“When I go shopping, most of the time I’m disappointed. Two Oscars ago, I couldn’t find anybody to do a dress for me. I asked five or six designers—very high-level ones who make lots of dresses for people—and they all said no.”
Melissa McCarthy is starting her own plus-size clothing line, and she told Redbook that a big reason for that is how few trendy options she’s been able to find as a curvy woman. Ugh. It is so inexcusable that any person, let alone someone as awesome as McCarthy, was fat-shamed while gearing up for the Oscars. That should be a thrilling moment in somebody’s life, and I hate that it was overshadowed by designers refusing to dress her because of her size. It’s awesome that she’s taking matters into her own hands. I can’t wait to see what fabulous clothes she’ll come up with! [Huffington Post] [Image via Pacific Coast News]
Fat people can’t win in popular culture. Either they are the subject of reality TV shows about often-extreme weight loss (“The Biggest Loser,” “Heavy, “I Used To Be Fat”), they’re headless bodies in news segments about obesity (or chunky cheerleaders), or they’re the butt of some hack’s lame joke. Fortunately, one new documentary currently raising funds on Kickstarter is looking to add something more thoughtful into the cultural discussion about size. “Fattitude,” an independent documentary by Lindsey Averill and Viridiana Lieberman, will explore the warped sizeism within our culture, from TV shows and movies to Michelle Obama’s “Let’s Move” campaign. It will also address misunderstandings around health and BMI (body-mass index) and misinformation surrounding the “obesity epidemic.” Watching the trailer for “Fattitude,” it occurred to me that even being someone who is generally aware at how society privileges thinner bodies, there is still so much prejudice against larger people that I don’t even notice. If this project sounds as important to you as it does to me, consider giving it your support. [Kickstarter]
Adele has reportedly backed away from a $20 million contract with L’Oreal that she has been negotiating since March. According to the UK’s Daily Mail, sources had said the singer needed “a lot of persuasion to get her to agree” but “it looks like she’s close to landing a deal.”
Only … not. The company is apparently extremely surprised Adele backed out. Anyone who has read interviews in which she has warned about being a “sell out” and becoming “tainted” is perhaps not so surprised.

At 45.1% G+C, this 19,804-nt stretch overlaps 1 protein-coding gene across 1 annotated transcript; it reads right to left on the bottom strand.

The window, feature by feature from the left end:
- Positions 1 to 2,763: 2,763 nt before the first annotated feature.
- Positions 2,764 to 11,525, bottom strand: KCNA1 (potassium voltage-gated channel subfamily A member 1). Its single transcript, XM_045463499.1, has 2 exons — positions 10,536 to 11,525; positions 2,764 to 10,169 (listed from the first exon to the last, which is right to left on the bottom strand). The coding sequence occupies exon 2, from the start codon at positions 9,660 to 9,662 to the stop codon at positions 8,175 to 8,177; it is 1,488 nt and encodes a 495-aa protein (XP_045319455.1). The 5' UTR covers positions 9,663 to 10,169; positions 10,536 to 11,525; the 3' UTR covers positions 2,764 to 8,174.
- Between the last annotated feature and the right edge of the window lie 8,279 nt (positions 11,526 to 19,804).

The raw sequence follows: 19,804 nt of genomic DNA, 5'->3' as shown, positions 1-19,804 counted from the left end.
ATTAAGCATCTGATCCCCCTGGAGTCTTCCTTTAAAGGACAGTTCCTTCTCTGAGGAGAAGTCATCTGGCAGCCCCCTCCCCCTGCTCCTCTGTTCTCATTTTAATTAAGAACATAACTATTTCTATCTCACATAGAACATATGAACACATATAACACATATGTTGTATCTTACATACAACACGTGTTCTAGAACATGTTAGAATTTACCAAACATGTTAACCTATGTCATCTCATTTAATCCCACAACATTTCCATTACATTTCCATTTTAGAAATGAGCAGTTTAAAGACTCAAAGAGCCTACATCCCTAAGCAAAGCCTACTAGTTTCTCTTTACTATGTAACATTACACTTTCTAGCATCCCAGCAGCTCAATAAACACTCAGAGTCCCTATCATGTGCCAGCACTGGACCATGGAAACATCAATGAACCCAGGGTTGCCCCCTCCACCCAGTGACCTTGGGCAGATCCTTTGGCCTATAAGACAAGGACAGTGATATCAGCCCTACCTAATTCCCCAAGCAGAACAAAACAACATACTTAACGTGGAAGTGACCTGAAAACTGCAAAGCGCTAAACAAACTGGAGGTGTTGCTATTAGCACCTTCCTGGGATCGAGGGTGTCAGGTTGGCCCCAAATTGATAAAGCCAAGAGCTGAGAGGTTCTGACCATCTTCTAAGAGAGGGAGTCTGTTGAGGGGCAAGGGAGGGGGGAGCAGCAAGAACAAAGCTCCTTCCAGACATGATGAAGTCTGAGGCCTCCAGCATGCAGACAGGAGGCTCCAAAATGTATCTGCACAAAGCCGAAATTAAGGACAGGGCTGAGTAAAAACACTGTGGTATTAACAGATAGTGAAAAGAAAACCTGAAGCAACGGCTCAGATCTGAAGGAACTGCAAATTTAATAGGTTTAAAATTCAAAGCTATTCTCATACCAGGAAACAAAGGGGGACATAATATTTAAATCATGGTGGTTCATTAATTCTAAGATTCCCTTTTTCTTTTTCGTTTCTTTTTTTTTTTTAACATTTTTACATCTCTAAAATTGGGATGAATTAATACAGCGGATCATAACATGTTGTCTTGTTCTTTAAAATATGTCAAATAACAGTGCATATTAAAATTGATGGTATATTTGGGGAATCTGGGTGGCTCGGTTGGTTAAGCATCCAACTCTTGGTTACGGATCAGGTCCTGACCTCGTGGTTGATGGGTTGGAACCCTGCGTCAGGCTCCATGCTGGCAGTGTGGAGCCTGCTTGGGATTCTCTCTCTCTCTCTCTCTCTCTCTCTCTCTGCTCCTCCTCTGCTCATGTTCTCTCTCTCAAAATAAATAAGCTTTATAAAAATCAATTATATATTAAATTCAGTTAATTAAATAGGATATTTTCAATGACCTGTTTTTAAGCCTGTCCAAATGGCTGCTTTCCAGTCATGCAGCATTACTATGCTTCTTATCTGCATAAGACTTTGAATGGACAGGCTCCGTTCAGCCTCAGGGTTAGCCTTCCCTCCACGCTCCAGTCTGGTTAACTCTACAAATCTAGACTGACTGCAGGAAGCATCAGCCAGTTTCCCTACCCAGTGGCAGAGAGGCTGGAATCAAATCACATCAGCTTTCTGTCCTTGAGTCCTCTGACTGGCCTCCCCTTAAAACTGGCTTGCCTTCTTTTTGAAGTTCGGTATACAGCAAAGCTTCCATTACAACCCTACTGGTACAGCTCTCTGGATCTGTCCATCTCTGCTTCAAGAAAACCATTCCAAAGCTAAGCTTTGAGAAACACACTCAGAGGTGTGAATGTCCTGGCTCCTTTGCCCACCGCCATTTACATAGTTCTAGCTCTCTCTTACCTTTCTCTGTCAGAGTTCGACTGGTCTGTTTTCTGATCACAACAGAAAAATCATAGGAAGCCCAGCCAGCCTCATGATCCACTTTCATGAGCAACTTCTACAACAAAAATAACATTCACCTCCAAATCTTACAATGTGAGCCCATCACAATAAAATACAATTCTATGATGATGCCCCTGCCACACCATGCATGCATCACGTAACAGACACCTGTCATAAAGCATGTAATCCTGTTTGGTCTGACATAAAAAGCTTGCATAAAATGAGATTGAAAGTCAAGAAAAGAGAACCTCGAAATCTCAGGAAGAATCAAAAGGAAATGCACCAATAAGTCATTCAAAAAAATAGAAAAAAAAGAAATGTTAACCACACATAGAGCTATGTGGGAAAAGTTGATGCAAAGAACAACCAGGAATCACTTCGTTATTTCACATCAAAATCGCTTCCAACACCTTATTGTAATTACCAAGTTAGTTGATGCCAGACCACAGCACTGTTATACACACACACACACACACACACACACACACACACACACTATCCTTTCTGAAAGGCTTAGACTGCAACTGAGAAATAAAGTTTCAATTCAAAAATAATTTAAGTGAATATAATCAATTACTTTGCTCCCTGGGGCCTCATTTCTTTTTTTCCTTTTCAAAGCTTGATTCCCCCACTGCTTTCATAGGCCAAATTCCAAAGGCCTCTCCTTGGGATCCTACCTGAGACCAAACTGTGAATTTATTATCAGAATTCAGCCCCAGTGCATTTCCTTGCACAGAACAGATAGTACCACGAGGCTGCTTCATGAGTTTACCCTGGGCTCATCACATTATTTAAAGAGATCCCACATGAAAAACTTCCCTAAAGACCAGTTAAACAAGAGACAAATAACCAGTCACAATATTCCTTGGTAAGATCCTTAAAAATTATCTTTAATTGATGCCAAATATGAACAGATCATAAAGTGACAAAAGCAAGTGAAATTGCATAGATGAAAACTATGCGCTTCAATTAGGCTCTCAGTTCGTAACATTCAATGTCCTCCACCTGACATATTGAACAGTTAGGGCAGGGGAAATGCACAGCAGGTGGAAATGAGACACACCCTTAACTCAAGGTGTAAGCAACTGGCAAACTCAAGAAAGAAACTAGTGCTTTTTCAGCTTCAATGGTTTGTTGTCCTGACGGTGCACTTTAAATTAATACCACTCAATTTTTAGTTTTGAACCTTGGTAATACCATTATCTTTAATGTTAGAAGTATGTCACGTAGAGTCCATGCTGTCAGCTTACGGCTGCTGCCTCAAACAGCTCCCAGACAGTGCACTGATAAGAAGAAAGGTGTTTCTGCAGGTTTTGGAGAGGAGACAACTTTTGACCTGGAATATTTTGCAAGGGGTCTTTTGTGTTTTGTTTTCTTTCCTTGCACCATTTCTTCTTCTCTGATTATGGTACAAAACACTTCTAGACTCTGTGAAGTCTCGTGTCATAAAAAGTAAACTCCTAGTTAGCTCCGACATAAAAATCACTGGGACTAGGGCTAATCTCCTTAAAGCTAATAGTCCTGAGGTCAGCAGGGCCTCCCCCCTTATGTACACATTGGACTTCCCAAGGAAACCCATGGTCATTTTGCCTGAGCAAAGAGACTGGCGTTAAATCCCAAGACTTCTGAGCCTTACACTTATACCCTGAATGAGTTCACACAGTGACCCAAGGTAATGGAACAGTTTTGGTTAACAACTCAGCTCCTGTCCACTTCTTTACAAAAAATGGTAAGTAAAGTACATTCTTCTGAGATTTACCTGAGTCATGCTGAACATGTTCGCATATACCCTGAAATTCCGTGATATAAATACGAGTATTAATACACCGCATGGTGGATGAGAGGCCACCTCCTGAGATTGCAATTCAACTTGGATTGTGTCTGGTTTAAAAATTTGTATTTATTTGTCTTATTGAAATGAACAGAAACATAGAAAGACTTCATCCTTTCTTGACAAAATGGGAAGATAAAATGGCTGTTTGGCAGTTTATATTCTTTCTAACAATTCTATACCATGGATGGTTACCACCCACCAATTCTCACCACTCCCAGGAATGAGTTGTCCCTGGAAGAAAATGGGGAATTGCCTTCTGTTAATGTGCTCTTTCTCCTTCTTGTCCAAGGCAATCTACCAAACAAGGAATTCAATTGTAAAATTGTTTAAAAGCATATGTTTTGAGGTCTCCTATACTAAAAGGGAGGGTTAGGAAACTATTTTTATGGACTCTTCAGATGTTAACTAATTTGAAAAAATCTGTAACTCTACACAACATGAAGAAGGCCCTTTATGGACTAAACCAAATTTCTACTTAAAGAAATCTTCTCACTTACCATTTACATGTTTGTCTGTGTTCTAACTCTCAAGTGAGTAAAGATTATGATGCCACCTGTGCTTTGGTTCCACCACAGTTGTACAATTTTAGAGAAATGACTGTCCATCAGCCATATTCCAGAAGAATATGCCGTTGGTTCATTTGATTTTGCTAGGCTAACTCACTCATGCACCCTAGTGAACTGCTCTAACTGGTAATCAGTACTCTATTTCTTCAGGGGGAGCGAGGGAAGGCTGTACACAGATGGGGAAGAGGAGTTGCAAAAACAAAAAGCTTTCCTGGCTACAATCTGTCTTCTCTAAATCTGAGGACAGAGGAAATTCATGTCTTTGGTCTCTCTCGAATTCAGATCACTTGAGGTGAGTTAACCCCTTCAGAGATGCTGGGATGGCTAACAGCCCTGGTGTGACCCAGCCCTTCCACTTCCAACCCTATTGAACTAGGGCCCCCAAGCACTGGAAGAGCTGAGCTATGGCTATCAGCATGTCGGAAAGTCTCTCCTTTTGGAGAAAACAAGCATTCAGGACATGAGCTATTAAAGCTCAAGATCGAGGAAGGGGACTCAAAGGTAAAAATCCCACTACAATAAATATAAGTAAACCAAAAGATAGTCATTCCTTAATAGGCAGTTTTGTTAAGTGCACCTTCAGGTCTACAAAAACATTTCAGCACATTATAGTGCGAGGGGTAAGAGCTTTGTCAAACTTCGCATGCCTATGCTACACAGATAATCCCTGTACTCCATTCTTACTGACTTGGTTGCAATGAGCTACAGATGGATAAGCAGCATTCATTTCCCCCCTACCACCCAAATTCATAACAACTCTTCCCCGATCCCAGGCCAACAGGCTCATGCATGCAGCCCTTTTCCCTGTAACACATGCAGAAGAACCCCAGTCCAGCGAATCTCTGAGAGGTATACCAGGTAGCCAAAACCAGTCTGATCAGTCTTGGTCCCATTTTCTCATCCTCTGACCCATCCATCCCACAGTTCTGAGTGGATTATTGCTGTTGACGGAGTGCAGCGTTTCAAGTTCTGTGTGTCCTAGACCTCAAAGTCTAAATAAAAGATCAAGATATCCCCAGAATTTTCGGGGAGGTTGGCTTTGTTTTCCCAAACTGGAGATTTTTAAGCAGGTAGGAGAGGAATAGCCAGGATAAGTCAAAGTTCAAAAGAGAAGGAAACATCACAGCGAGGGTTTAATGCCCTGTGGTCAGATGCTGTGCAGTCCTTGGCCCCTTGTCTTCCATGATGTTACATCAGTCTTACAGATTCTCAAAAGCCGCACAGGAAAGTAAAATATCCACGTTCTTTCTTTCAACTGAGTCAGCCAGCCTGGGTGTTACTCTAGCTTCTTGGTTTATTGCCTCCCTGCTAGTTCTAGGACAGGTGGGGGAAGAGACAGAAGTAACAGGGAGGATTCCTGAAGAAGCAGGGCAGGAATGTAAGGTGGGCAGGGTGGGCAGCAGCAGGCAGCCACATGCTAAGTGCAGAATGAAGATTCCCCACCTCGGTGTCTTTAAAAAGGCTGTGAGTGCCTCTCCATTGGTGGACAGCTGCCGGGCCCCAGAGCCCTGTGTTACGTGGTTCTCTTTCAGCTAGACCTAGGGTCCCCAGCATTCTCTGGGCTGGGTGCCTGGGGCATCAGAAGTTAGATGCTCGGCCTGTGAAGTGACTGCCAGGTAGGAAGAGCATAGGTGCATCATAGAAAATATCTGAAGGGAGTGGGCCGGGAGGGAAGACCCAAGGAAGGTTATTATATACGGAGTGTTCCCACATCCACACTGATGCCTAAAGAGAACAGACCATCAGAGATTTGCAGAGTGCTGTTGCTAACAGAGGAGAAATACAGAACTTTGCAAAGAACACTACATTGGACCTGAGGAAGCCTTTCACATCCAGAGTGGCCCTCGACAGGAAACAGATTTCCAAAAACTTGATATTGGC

But what would it have meant for Adele, one of the most famous and beloved plus-size women, to have fronted a major beauty brand? Keep reading »
We’ve all got to pay rent somehow. Kristy Love from Atlanta, Georgia, uses her 48NN boobs — but not the way you think. Love is a “busty masseuse” who smothers and massages clients with her large breasts. Keep reading »
What better way to celebrate the beginning of Full Figured Fashion Week (and cleanse your palette after Sunday night’s Miss USA pageant ridiculousness) than with a documentary about plus-size beauty queens? “There She Is” stars two friends, Allison and Jenny, who love everything about beauty pageants: the makeup, the hair, the costumes, the glitter.
But unlike the women who compete in Miss USA and Miss America pageants, Allison and Jenny are both a size 22. Keep reading »
When I was pregnant, my clothing had one main requirement: comfort. I was mostly concerned with what would help support my growing belly on my slight frame, especially toward the end of my pregnancy when I developed symphysis pubic dysfunction (a fancy way of saying that my pelvic joint was unstable and caused me near constant pain whenever I moved). I was fortunate that during the latter half of my pregnancy I was focused on finishing my graduate thesis, thus fashion didn’t factor much into my days spent behind a computer screen or between library book shelves. In fact, my daily uniform of yoga pants, long t-shirts, a puffy vest, and comfy sneakers didn’t seem to phase me or the number of folks I came in contact with.
In retrospect, I consider myself very lucky. Keep reading »